Programs like Secure Communities also decrease trust between law enforcement and local immigrant communities. Individuals with vulnerable immigration status are less likely to report crimes and to cooperate with local police if it is likely they’ll end up in deportation proceedings. Additionally, these policies almost always lead to racial profiling. Local law enforcement often targets people of color when enforcing immigration law—especially Latino and Asian communities.
Finally, although the government has repeatedly stated that Secure Communities and programs like it only go after the most dangerous criminals, the data released about these types of policies suggest otherwise. The vast majority of individuals deported under these programs have been convicted of minor offenses or many times nothing at all.
Sally: I want to widen the lens a bit. Some of the report’s findings show a number of serious and troubling abuses against Muslim American communities. That’s the reality. But there is little public awareness of these injustices. Why is there such gap between the reality on the ground and public perception? How can we make that gap smaller?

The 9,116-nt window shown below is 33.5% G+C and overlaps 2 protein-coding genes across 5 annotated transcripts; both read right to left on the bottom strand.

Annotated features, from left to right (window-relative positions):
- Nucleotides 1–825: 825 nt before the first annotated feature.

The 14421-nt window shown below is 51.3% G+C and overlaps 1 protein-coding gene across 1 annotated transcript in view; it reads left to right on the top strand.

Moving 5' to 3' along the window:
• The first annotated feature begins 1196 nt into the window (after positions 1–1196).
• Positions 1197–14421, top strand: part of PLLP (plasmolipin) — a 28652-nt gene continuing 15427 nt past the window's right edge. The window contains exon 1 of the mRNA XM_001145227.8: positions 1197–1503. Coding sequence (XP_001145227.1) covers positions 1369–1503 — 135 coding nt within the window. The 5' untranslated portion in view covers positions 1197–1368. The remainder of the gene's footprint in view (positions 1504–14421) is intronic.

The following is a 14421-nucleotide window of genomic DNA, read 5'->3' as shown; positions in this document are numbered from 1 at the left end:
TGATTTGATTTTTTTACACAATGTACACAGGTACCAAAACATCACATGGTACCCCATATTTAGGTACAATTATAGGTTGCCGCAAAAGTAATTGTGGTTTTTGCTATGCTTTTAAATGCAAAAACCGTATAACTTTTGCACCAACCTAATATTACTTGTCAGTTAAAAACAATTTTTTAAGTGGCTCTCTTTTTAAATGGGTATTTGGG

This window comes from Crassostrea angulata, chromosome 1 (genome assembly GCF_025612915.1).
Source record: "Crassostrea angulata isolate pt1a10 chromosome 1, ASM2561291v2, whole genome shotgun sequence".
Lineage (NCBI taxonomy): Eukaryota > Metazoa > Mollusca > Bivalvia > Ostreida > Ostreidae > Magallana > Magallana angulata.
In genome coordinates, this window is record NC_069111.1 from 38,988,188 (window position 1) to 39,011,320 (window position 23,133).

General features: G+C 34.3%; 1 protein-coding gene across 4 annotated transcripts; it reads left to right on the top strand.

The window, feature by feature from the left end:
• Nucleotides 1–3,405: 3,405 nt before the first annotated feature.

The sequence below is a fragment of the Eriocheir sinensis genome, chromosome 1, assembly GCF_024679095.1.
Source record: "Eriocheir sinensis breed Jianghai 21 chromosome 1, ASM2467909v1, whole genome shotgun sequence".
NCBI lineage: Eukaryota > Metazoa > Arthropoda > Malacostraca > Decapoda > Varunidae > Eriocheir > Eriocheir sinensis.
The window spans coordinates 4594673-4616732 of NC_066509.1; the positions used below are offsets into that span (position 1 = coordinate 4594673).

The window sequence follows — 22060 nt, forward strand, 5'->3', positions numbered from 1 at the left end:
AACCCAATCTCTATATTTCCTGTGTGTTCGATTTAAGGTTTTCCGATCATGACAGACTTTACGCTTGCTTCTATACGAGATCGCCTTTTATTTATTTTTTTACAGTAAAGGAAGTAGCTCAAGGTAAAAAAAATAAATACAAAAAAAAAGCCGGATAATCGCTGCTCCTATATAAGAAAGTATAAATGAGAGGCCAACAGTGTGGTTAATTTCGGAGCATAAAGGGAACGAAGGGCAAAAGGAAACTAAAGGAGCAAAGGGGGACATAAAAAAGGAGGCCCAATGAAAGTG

Sameer: There are a variety of reasons for the gap. One is that the threat of terrorism still exists today, and the United States is currently engaged in three wars with Muslim-majority countries in Iraq, Afghanistan, and Libya.
Also, the media tends to focus on negative depictions of Muslims across the world. And there is an industry of anti-Muslim bigots in this country who are making a lot of money to speak at events and sell books demonizing Muslims and spreading lies about Islam.
Discriminatory government policies don’t help. When the government legitimizes discrimination against a group of people, it’s only natural that the general public will also begin to view that group with contempt.
To conclude on a more positive note about what we can do to narrow the gap—I think that American Muslims need to do a better job sharing our stories with our fellow Americans and showing who we really are. We need to strengthen our coalitions with neighbors and friends and with other communities that share similar concerns. We need to engage civically with our local, state, and national government. Only as we continue to do these things will the gap between reality and perception narrow, and we will be able to move forward in a more constructive way.